JACKSONVILLE – Todd Wash was clear and pointed.
Wash, the Jaguars' defensive coordinator, left little doubt Thursday when discussing a defense that struggled in the regular-season opener and faces another tough test Sunday in Houston:
*There were no excuses for Week 1.
*What happened then can't happen again.
"There shouldn't be a pass; we didn't play well," Wash said Thursday as the Jaguars (0-1) prepared to play the Houston Texans (0-1) in AFC South game at NRG Stadium in Houston, Texas.
"I have to take ownership in it. The players have to take ownership in it. We've got to get it fixed. There are 15 more games. At the same time, we need to respond."
Wash added, "One game ain't going to determine the outcome of this damned season."
The Jaguars' defense, which ranked in the top six in the NFL in total yards the past three seasons, allowed scores on the first seven possessions of a 40-26 loss to Kansas City this past Sunday. The Texans have one of the NFL's most talented offenses, a unit featuring quarterback Deshaun Watson and All-Pro wide receiver DeAndre Hopkins.
"We're going to make some plays, and they're going to make some plays," Wash said. "We can't give up the stuff we gave up on Sunday."
Wash outlined multiple reasons for the Jaguars allowing 491 yards against the Chiefs:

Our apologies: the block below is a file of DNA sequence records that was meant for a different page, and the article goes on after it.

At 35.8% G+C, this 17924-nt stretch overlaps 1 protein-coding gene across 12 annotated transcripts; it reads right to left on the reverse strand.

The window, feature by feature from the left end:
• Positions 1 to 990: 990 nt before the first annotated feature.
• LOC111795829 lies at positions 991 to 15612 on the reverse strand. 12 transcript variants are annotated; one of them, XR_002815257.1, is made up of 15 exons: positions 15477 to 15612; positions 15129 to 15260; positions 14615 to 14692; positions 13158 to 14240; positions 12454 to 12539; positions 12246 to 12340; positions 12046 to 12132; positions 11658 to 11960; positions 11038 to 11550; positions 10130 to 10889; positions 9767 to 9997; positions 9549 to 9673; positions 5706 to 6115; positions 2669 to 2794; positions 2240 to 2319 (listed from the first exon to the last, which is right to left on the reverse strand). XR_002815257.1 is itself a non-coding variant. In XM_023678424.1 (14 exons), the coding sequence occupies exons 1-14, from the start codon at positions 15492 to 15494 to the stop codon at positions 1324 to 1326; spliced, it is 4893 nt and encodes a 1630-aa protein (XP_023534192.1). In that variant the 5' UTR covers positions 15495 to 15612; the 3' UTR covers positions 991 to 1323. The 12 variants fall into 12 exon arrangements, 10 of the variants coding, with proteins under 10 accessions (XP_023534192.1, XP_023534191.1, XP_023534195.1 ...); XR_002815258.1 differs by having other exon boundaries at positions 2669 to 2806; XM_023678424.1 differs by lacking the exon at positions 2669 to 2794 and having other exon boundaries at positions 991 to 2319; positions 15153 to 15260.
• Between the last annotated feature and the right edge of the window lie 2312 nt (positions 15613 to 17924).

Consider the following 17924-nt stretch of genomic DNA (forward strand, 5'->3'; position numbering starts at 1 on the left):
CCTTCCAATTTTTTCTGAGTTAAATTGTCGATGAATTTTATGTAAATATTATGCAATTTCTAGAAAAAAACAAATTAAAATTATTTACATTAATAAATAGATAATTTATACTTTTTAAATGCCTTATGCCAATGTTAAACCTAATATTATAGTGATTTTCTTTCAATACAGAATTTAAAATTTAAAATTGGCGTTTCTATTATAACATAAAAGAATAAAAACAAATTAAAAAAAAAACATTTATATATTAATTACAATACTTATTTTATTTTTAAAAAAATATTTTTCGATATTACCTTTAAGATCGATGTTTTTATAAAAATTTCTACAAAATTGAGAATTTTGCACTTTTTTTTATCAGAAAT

*A lack of self-control leading to penalties. "That's something we damned well need to eliminate," Wash said.
*Busts in coverage.
Coverage breakdowns hurt and contributed to six first-half plays of at least 20 yards, and the lack of self-control – which has been an issue for several seasons with the Jaguars – contributed to linebacker Myles Jack getting ejected Sunday for fighting and to a second-half taunting penalty on safety Ronnie Harrison.
Wash said the Jaguars are placing a "major, major" emphasis on tackling this week, including tackling live in practice. Though Wash emphasized that the Jaguars won't "tackle to the ground" in practice, any mid-week tackling is rare in an NFL era that emphasizes player safety.
"We have to be able to tackle, and that's our job as coaches – to get them into position and be able to tackle," Wash said.
When discussing the coverage breakdowns, Wash on multiple occasions Thursday said the game plan against the Chiefs got "too cute" – i.e., trying too many new coverage schemes to combat the Chiefs' exotic, talented offense and Head Coach Andy Reid.
"I think that was some of the problem, and that's on me," Wash said. "I think I tried to get a little too cute and not give them looks that they want. At times, that did bite us in the hind end a little bit. We are who we are, and that's a big thing I talked to the staff this week about – and to the players.
"Were going to be who we are. If they beat us then, then let it be. We have to play our brand of football and I think we have a chance to be pretty good."
Wash also said the Chiefs ran several schemes and plays they hadn't used previously, and he credited Reid for that.
"If you're in new stuff, I don't think you have a real solid foundation for how to react to things you haven't seen," Wash said. "That's where I said we think we got too cute. … You see new stuff all the time. You don't go in as an offense and run the same 12 plays. You see different stuff, but you hope you can fall back on your base fundamentals. …
"We just did not play well. That's a fact of life. At the same time, we have to figure out why in the world we didn't play well and address that."